Inland shipping as an option to reduce the footprint of your transport chain

With the advent of new European environmental legislation, businesses must demonstrably reduce their emissions. In particular, the introduction of the carbon tax will provide a financial stimulus to minimize the footprint of your entire transport chain. Many years of data analysis have shown that a partial modal shift to inland shipping can offer a solution. Marius Hakkesteegt, Business Developer Apps & Digitalization at Aspect ICT, explains more, including about the option for a phased transition to inland shipping.

Author: Kristel Beerling

Given all the developments in European environmental legislation, it is becoming increasingly important to improve the sustainability of your transport activities. However, a modal shift has not yet occurred, according to Marius: “There are plenty of examples that show how to analyse the footprint of your road freight, but little is known about inland shipping. Therefore, many people are unaware that inland shipping can contribute to an optimally ‘green’ transport chain. Ultimately, it’s not about whether transport is better by road, water or rail, but about making the entire chain sustainable. We want to bring these different worlds together and show that we need each other. That’s more beneficial for the customer and for the businesses involved. We have some great examples of how inland shipping contributes to that.”

Demonstrable results

“The NPRC, a cooperative of around 150 inland navigation operators who transport dry bulk throughout Europe, has played a key role in these examples. Thanks to their long-standing use of the iBarge app, they have already made great progress in demonstrating their sustainability. Skippers use the app to record when they load and unload, when they sail, how much tonnage they expected to load and actually loaded, the distances sailed and the associated emissions. On the basis of all this concrete data that has been collected over so many years, they can demonstrate that inland shipping offers sustainability benefits, and that it pays off. We will share our joint experiences and data during the Lean & Green Summit 2023 to get companies thinking and to inspire them – so that we can reduce the footprint together.”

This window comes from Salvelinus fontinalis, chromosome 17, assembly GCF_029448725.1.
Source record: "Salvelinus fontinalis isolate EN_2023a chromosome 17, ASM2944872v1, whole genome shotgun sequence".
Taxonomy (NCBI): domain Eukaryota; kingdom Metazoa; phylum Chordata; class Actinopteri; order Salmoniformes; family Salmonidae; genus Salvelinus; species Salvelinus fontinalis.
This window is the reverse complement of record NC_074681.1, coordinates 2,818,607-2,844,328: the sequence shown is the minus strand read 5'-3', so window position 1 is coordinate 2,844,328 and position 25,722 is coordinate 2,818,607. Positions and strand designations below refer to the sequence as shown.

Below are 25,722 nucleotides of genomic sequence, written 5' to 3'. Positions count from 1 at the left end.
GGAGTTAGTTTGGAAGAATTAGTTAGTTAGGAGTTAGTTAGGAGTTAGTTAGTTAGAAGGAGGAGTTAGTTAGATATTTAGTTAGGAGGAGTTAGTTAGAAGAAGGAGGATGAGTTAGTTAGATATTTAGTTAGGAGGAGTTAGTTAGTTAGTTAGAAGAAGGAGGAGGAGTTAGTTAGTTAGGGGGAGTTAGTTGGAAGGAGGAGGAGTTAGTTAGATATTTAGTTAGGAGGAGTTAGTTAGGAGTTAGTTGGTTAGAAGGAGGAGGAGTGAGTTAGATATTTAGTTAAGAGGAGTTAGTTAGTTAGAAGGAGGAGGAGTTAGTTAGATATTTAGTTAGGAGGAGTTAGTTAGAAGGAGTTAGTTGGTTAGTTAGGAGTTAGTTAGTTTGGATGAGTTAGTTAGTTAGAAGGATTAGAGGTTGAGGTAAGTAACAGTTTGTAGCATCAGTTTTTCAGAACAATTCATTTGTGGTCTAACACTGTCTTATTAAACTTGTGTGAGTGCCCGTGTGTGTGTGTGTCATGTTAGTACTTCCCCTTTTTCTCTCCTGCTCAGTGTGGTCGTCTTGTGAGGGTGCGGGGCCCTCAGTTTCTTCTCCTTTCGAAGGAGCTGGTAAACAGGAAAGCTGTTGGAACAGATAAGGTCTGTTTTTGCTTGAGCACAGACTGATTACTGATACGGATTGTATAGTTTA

ISO 14083-compliant calculations

Nowadays many other inland shippers are also using iBarge, which allows everyone to record data and sustainability calculations in the same way. “By connecting iBarge to BigMile, companies are also assured that the calculations comply with the ISO 14083 standard and are therefore suitable for an auditor’s report,” Marius adds.

“In order to meet the requirements of the upcoming CSRD legislation, shippers must be able to report their CO2 emissions, among other things, throughout the entire supply chain,” states Jan Pronk, Managing Director of BigMile. “This applies to all modalities, including inland shipping. Despite the fragmentation, all the different modalities must be brought together in a single report. Using BigMile, companies can calculate, allocate and report their carbon emissions in accordance with ISO 14083 for all their supply chain and logistics-related activities. The integration of the BigMile Emission API with iBarge makes it very easy for the inland shipping industry to meet their customers’ reporting needs.”

Phased modal shift

“We know from experience that a phased approach works very well for the modal shift towards inland shipping. We’re happy to show companies how they can combine part of their transport activities with inland shipping, so that they can experience how it works and how it contributes to improved sustainability. Above all, we want to motivate businesses by sharing our experiences with them, driven by the goal of a smaller footprint. That will be essential to a company’s future survival,” concludes Marius.

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